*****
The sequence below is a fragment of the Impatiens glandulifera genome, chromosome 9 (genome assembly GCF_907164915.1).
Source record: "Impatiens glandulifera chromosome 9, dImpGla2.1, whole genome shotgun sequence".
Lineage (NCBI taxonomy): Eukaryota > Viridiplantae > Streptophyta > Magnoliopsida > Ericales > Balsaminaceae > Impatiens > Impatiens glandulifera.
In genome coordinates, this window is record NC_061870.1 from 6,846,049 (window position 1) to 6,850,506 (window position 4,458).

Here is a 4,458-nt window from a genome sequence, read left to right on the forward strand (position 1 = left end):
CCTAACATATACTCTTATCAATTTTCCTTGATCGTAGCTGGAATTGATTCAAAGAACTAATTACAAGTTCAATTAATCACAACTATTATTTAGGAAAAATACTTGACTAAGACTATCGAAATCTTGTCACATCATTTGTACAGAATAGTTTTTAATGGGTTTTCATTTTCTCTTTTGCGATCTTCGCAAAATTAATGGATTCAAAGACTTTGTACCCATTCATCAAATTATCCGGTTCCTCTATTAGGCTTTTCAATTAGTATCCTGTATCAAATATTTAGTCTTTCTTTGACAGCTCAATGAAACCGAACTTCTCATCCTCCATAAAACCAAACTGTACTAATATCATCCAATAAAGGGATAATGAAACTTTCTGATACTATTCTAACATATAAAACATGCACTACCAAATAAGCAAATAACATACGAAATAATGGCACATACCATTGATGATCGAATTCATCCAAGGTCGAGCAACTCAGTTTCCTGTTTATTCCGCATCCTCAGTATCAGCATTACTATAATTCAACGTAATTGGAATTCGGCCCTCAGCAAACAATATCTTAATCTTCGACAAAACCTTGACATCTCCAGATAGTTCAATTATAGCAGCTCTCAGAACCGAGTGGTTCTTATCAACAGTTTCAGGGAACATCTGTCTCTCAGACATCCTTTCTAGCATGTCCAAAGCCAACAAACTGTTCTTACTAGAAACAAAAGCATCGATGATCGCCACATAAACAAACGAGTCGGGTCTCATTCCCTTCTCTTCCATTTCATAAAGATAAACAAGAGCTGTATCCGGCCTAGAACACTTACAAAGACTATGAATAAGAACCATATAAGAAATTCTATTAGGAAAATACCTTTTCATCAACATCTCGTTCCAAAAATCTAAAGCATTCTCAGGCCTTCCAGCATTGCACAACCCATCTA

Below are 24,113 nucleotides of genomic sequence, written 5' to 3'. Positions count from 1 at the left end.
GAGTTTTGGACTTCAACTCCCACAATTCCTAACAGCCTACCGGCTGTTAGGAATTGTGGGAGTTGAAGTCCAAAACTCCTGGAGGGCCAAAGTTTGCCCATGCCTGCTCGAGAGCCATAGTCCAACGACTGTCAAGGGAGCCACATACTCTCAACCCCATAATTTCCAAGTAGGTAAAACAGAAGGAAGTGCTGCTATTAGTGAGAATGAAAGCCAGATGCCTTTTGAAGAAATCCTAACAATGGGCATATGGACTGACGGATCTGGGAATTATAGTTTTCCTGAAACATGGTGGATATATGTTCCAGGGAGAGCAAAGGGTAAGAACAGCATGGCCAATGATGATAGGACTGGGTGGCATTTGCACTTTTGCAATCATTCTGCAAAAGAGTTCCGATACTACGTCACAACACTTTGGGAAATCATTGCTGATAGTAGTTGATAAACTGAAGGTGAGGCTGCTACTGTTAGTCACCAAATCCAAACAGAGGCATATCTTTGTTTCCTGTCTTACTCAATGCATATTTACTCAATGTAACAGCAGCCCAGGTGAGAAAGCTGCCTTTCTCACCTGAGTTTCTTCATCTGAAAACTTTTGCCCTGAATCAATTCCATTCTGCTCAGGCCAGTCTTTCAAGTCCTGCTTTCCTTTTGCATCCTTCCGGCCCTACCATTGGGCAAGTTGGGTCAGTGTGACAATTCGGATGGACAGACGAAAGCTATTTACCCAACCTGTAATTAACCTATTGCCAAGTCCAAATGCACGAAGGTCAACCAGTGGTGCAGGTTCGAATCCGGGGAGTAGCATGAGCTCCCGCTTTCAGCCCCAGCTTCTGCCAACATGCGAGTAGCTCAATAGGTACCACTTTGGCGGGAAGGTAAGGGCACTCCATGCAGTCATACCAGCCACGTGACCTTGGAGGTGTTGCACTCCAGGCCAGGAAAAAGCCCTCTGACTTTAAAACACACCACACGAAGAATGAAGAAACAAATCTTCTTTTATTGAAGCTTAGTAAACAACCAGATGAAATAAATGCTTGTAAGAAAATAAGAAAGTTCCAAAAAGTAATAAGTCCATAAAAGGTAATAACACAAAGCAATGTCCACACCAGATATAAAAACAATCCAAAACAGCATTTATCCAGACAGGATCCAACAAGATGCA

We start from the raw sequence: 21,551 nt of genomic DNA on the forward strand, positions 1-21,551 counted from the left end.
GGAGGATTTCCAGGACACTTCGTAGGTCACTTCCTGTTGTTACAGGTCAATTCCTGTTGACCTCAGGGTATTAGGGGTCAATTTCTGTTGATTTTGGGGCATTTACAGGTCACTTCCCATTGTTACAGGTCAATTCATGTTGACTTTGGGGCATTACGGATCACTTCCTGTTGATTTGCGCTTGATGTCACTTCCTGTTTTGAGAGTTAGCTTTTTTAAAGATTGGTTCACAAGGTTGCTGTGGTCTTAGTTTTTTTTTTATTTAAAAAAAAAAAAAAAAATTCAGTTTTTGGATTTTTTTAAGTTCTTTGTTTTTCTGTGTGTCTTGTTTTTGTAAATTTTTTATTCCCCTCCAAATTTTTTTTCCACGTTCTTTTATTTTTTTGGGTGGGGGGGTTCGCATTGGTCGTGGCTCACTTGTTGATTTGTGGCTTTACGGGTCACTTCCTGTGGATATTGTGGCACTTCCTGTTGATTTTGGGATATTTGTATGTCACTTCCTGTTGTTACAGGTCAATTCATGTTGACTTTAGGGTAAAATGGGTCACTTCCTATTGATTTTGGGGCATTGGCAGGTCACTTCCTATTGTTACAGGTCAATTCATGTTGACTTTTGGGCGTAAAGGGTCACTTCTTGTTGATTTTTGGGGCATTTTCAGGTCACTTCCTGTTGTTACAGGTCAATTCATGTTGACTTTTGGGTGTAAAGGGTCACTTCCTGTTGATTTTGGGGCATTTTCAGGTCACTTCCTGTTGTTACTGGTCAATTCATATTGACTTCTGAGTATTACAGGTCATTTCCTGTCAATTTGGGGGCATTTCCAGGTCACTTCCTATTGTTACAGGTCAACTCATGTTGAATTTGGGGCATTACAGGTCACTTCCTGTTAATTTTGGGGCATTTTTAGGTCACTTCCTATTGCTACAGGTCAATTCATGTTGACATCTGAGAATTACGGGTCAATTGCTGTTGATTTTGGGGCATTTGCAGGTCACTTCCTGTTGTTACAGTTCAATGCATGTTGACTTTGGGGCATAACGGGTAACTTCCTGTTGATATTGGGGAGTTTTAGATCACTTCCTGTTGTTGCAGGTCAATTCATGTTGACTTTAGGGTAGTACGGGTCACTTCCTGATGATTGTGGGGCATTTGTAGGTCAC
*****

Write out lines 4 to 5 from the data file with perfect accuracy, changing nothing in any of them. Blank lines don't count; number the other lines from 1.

In genome coordinates, this window is record NC_061870.1 from 6,846,049 (window position 1) to 6,850,506 (window position 4,458).

Here is a 4,458-nt window from a genome sequence, read left to right on the forward strand (position 1 = left end):